• melanoma;
  • metastatic potential;
  • gene expression;
  • BRAF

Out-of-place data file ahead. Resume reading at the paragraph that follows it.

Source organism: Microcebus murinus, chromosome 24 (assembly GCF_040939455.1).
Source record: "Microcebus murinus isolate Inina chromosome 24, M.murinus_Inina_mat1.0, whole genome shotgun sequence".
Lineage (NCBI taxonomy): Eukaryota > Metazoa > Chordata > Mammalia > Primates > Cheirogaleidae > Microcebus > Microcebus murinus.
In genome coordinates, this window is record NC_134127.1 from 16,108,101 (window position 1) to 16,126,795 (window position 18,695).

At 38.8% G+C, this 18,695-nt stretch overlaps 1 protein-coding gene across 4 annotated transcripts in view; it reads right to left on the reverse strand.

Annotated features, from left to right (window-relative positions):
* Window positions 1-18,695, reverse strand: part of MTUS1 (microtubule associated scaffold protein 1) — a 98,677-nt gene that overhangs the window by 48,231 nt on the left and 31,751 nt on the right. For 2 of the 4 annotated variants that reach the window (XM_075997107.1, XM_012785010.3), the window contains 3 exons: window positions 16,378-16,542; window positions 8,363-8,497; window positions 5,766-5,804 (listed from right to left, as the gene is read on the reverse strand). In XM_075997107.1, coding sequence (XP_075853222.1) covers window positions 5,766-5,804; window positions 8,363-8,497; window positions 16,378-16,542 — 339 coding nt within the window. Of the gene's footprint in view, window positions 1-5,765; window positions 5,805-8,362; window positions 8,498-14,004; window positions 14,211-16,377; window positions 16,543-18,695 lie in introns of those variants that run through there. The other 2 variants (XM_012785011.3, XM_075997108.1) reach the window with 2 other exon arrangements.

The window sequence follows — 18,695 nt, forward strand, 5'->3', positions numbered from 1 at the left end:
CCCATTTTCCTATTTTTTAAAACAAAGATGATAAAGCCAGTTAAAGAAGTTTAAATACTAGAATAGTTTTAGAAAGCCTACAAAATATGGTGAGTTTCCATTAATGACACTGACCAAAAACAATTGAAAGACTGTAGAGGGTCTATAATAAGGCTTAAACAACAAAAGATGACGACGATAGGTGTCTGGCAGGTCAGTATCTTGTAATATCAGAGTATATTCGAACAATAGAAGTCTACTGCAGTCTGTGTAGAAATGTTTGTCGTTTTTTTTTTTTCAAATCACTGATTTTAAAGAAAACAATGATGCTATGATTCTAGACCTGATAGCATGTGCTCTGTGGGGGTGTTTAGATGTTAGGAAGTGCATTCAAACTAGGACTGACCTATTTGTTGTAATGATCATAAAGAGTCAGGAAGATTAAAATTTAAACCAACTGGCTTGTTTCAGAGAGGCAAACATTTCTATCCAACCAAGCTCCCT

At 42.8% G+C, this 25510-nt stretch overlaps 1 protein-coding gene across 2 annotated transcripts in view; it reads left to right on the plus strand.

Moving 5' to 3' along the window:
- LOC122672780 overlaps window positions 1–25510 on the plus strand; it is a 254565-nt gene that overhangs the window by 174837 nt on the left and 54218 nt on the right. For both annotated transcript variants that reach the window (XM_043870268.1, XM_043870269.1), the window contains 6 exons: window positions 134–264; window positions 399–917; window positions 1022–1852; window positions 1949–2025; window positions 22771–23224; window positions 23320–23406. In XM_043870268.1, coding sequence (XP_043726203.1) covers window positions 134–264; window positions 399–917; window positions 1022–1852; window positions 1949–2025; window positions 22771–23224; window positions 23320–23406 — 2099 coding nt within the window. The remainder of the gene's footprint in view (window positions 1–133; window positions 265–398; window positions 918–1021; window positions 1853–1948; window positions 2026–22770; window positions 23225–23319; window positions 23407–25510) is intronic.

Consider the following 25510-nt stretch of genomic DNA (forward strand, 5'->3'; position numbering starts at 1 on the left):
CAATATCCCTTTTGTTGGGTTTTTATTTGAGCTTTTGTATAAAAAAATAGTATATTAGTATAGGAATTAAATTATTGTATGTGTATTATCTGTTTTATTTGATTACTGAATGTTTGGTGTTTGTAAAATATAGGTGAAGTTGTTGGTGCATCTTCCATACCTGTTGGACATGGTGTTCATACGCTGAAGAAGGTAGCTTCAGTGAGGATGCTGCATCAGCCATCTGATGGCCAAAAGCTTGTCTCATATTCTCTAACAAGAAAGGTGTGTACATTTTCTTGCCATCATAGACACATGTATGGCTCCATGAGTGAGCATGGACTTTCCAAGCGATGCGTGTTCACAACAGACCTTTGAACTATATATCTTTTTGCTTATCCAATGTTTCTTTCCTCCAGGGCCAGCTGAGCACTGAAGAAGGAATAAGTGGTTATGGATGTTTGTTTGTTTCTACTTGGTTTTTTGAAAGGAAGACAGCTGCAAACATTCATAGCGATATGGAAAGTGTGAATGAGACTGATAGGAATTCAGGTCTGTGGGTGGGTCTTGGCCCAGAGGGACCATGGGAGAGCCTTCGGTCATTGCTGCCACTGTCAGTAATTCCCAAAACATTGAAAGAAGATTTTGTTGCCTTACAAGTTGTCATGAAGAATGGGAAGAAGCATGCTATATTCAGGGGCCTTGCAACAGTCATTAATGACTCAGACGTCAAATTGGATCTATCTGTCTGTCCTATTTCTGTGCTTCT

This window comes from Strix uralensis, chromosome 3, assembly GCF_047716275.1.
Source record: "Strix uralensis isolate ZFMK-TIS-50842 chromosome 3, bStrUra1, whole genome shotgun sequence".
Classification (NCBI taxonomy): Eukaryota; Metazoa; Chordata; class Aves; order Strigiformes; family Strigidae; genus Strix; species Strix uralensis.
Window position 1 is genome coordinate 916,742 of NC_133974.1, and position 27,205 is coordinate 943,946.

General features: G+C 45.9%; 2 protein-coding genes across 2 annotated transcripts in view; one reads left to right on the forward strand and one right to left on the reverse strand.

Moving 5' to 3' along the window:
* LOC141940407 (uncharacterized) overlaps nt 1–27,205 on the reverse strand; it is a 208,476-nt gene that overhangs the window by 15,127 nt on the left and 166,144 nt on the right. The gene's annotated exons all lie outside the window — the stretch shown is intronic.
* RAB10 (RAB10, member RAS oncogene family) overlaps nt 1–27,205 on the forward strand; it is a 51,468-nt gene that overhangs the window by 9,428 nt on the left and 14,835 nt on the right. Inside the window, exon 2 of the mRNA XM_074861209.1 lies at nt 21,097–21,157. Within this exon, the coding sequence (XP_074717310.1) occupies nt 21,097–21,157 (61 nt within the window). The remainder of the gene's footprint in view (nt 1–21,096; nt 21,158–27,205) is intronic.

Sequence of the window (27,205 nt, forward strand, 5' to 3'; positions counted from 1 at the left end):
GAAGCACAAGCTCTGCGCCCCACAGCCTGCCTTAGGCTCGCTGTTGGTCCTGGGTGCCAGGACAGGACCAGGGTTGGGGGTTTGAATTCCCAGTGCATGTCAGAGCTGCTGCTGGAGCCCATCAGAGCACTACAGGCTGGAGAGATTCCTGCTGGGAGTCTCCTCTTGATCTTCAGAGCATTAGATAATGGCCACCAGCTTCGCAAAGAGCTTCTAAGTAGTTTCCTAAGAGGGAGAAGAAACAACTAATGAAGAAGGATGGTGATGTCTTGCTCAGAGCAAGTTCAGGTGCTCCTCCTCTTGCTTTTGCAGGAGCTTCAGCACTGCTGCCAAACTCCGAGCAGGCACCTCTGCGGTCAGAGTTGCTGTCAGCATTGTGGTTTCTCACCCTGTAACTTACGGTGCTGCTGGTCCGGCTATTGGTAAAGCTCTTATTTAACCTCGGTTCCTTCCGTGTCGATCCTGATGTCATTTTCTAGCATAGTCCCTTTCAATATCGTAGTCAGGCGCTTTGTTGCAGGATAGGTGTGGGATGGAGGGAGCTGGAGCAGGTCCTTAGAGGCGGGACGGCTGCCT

The molecular biology of metastatic potential in melanoma has been studied many times previously and changes in the expression of many genes have been linked to metastatic behaviour. What is lacking is a systematic characterization of the regulatory relationships between genes whose expression is related to metastatic potential. Such a characterization would produce a molecular taxonomy for melanoma which could feasibly be used to identify epigenetic mechanisms behind changes in metastatic behaviour. To achieve this we carried out three separate DNA microarray analyses on a total of 86 cultures of melanoma. Significantly, multiple testing correction revealed that previous reports describing correlations of gene expression with activating mutations in BRAF or NRAS were incorrect and that no gene expression patterns correlate with the mutation status of these MAPK pathway components. Instead, we identified three different sample cohorts (A, B and C) and found that these cohorts represent melanoma groups of differing metastatic potential. Cohorts A and B were susceptible to transforming growth factor-β (TGFβ)-mediated inhibition of proliferation and had low motility. Cohort C was resistant to TGFβ and demonstrated high motility. Meta-analysis of the data against previous studies linking gene expression and phenotype confirmed that cohorts A and C represent transcription signatures of weakly and strongly metastatic melanomas, respectively. Gene expression co-regulation suggested that signalling via TGFβ-type and Wnt/β-catenin pathways underwent considerable change between cohorts. These results suggest a model for the transition from weakly to strongly metastatic melanomas in which TGFβ-type signalling upregulates genes expressing vasculogenic/extracellular matrix remodelling factors and Wnt signal inhibitors, coinciding with a downregulation of genes downstream of Wnt signalling.